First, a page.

FORBES AFRICA | OCTOBER ISSUE
Edited/ Translation by Adda Tidjani.
FORBES Africa | French Edition October 2013
The Business of Fashion Weeks
The number of fashion weeks being presented by African creators, either on the continent or away, never seems to stop rising. This trend comes with the main goal for designers: product sales.
To be a student of fashion trends, you need to have attended the foremost global Fashion Weeks in New York, London, Milan and Paris, all in this order. And with the absence of African designers in the traditional fashion weeks before now, a lot of events are developing to offer them visibility.
This sector has become a business according to Adiat Disu, the founder of Adiree, a communication and strategic branding agency based in New York that is at the origin of Africa Fashion Weeks in Fashion capitals- beginning in New York. “Our goal is to make Africa a reference destination for luxury brands. Adiree observed the way Africa is seen and what happened for designers who associated with us during our Fashion Week”. The first edition of Africa Fashion Week New York took place in 2010. Its success has given birth to the London and Paris editions.
“The positive perception of African fashion is due to a couple of factors, and actors”, explains Adiat Disu. One of such is Dr Precious Motsepe of African Fashion International in South Africa. She directs Mercedes-Benz Fashion Week, which has allowed for the emergence of new African talents. Another is Nigerian Omoyemi Akerele, the director of Style House Files, who during a conference organized by the Herald Tribune hit the nail on the head about the reality of the luxury industry in Africa. We can also mention the French-Senegalese stylist Adama Ndiaye, who illustrates herself by creating Black Fashion Week. After conquering Paris and Prague, the concept exported itself to Montreal, Canada and Bahia, Brazil. Adama is also at the reins of Dakar Fashion Week that is celebrating its 11 years of existence. Since 2011, no less than 16 major events showcasing fashion took place in Africa.
On the continent, professionals did not wait for this international infatuation with African fabric and fashion. South Africa is among the pioneers. The country is recognized for organizing the biggest shows on the continent with Cape Town and Johannesburg having their own fashion weeks. The South African government even made queries to observe the progress made and went ahead to finance a couple of projects. Other English speaking countries were not to be outdone: Nigerian Lexy Mojo-Eyes is the president and founder of Legendary Gold Limited, which has organized each year since 1997, different events linked to fashion. “When I introduced fashion to Nigeria in 1996, my goal was to show off Nigerians and Africans designers on an international platform, with the goal of creating a market for their products. Africa is the new ground of inspiration for international fashion.” He then joined the World Fashion Organization (WFO). “With the collaboration of the WFO and the Nigeria embassy in France, we have organized the Africa Fashion Reception, last June 22nd in Paris. Sixteen designers represented 16 African countries. “Next to the work of Legendary Gold Limited, the African Fashion International works have done well to promote African fashion. “The fashion industry can become a big business in Africa. It could contribute to the development of industrial fabric, infrastructures and even more with the support of governments. Fashion can create jobs,” confirms the Nigerian entrepreneur.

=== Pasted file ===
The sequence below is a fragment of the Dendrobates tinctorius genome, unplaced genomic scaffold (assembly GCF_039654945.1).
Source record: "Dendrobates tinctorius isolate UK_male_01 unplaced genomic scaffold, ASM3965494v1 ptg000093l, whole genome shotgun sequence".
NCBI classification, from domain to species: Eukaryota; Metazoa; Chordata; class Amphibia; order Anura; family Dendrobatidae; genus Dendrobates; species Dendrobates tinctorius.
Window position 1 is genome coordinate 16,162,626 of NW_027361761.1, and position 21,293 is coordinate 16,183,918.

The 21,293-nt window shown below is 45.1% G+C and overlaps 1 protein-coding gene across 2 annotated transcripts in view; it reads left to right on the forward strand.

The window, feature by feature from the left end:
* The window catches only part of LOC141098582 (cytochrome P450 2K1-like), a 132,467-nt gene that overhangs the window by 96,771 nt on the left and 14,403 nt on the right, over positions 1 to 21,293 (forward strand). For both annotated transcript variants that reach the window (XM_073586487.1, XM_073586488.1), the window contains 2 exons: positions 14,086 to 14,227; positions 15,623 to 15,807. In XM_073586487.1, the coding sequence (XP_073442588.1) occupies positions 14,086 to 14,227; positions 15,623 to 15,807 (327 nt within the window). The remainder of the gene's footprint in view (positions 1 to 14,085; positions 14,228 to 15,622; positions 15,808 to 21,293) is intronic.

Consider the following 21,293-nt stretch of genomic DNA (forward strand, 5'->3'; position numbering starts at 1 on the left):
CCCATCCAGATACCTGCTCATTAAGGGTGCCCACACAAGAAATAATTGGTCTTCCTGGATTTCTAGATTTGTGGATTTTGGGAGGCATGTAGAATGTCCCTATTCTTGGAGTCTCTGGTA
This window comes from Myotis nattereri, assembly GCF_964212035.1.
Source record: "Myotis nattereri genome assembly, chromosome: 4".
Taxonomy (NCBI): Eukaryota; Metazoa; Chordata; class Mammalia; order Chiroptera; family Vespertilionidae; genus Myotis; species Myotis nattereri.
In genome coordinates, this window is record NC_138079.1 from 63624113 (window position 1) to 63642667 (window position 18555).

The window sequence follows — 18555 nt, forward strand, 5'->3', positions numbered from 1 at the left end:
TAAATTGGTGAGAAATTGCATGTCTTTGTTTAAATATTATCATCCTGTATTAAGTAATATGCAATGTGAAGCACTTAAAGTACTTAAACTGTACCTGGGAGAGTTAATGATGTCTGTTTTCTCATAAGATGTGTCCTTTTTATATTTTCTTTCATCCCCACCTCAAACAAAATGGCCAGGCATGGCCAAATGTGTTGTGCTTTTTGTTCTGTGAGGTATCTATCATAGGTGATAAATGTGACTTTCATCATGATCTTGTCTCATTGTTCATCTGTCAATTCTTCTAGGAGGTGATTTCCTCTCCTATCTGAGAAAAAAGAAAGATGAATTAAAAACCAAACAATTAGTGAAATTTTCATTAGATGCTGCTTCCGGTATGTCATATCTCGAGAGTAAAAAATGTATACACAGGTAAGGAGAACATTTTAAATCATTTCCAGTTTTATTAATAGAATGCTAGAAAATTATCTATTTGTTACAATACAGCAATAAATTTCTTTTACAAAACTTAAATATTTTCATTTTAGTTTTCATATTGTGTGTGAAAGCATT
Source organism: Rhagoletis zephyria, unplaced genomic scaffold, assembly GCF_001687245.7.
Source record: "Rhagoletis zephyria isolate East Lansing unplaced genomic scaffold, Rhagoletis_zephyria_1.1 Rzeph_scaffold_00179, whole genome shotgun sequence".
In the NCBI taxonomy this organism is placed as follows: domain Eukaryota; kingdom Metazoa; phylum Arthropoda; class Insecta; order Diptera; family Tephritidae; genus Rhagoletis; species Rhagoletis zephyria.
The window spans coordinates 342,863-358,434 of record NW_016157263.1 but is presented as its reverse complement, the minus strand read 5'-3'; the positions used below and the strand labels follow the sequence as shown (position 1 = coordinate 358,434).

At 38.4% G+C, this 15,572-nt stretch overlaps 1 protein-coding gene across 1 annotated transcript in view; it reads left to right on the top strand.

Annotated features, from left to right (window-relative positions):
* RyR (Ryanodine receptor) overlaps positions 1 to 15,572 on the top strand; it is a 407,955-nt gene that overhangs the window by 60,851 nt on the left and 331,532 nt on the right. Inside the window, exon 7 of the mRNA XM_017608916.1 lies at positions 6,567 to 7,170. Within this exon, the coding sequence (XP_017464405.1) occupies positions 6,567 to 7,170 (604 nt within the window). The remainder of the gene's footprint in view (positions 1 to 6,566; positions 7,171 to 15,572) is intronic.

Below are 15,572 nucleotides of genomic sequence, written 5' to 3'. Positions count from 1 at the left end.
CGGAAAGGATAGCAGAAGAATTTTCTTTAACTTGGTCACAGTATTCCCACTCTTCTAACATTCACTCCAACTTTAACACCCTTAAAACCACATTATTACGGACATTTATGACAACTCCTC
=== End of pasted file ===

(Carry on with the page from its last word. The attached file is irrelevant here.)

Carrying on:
TO BE REALISTIC WITH THE MARKET
A runway show lasts less than 15 minutes and costs at least 300 000 euros. To this, we have to add the location cost, models, make-up artists, without forgetting the many famous guests. Costs can go as high as then thousands of euros. With those numbers, it is not surprising that none of the people interviewed, want to get involved. For instance, the majority of organizers affirm not making enough money from the shows. Adiat Disu state’s “My dream for Africa is to promote our own fashion. The continent has many millionaires. They should be able to spend for fashion products right at home. It is a starting point for a process of responsibility for national brands.”
According to many designers and organizers, the numbers of fashion weeks need to be reduced with a concentration on the commercial aspect. Photographer Mario Epanya, who has been invited to the majority of those shows, analyzes the situation. She says “What is sad is that we are more interested with the show than the creations. Sometimes, during the shows, there are no buyers, no information on the designers and where the pieces can be bought. The momentum needs to be slowed, create more accompanying infrastructure, be better equipped, understand and study the market and then celebrate these works twice or thrice a year, just like the big international fashion houses.”
One of the biggest challenges of African fashion is to convince the designers and the organizers to be realistic with the market. It is neither New York nor Paris; it is not the little amounts of wax pieces that are sold from these shows that will give them a living out of fashion. The answer to sustainable luxury and wealth is building a structure that will last for ages with good company management and organization.
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